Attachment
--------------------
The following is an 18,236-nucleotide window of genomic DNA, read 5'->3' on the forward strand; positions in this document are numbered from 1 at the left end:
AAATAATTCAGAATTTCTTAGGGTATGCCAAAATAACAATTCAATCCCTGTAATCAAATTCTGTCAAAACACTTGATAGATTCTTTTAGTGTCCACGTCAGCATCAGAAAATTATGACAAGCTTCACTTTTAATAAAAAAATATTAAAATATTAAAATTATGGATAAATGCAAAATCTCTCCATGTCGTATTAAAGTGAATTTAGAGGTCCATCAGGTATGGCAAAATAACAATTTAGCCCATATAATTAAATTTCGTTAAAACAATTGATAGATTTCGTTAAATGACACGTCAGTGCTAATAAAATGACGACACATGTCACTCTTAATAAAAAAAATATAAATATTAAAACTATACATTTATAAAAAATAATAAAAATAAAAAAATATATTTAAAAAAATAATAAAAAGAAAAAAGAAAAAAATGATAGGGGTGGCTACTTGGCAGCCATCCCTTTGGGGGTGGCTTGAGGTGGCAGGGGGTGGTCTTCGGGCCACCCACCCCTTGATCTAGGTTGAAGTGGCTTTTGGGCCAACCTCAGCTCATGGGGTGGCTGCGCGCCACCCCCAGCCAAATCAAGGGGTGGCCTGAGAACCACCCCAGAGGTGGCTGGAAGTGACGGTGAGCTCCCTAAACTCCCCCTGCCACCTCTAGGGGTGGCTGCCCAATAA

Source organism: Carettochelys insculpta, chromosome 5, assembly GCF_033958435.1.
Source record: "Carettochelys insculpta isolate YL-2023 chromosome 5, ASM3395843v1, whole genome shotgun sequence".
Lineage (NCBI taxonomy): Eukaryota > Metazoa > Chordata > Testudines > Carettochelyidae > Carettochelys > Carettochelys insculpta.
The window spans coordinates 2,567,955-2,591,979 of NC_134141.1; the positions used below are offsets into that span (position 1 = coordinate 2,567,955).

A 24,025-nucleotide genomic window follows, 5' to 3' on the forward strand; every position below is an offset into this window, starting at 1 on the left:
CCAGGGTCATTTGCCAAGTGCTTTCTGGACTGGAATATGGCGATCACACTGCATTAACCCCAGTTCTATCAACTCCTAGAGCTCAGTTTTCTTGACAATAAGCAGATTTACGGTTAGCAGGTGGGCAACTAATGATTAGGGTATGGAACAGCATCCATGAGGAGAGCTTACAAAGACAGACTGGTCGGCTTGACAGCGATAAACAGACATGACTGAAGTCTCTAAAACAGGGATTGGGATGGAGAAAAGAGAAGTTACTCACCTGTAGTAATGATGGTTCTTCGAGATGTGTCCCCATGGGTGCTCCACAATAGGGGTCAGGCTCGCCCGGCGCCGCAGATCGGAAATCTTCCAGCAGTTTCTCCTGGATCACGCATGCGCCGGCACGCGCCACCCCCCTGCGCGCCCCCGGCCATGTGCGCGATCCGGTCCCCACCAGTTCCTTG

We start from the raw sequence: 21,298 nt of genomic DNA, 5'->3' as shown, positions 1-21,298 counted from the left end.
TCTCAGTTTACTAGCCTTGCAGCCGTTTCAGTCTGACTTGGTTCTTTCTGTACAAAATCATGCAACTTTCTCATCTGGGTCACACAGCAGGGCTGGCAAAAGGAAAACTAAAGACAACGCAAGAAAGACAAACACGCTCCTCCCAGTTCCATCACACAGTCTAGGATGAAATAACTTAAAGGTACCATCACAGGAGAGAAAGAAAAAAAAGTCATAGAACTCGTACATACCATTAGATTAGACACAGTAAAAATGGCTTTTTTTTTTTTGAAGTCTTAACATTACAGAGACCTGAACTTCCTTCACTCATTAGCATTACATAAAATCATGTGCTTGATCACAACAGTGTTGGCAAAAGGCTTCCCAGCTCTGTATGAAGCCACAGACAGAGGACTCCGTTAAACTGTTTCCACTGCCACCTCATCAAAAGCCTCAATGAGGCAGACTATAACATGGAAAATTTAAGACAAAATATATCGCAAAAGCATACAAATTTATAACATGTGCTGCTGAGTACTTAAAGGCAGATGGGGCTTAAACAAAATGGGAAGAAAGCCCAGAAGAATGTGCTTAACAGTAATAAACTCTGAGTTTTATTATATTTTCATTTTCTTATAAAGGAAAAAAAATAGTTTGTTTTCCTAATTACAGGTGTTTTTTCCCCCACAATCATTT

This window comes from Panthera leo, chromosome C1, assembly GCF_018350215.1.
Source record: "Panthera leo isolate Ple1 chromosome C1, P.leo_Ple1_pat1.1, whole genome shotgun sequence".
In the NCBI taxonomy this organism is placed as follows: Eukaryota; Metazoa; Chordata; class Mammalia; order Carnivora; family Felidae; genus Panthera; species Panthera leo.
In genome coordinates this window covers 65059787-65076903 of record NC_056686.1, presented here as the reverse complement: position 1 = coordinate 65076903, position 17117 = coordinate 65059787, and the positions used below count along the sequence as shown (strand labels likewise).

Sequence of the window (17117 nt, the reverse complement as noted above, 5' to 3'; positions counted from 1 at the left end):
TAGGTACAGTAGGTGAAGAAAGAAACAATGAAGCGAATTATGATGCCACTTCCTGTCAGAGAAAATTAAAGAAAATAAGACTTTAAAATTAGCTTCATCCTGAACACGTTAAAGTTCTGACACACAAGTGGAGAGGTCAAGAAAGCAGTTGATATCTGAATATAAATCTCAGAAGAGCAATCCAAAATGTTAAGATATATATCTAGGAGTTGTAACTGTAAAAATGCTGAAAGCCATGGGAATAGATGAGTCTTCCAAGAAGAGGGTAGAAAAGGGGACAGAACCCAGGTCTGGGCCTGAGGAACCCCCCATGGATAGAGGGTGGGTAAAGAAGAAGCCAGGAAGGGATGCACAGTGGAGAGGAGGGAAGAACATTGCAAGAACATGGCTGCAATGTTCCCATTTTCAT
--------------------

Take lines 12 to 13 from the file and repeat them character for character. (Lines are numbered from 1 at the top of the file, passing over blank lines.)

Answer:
Source record: "Panthera leo isolate Ple1 chromosome C1, P.leo_Ple1_pat1.1, whole genome shotgun sequence".
In the NCBI taxonomy this organism is placed as follows: Eukaryota; Metazoa; Chordata; class Mammalia; order Carnivora; family Felidae; genus Panthera; species Panthera leo.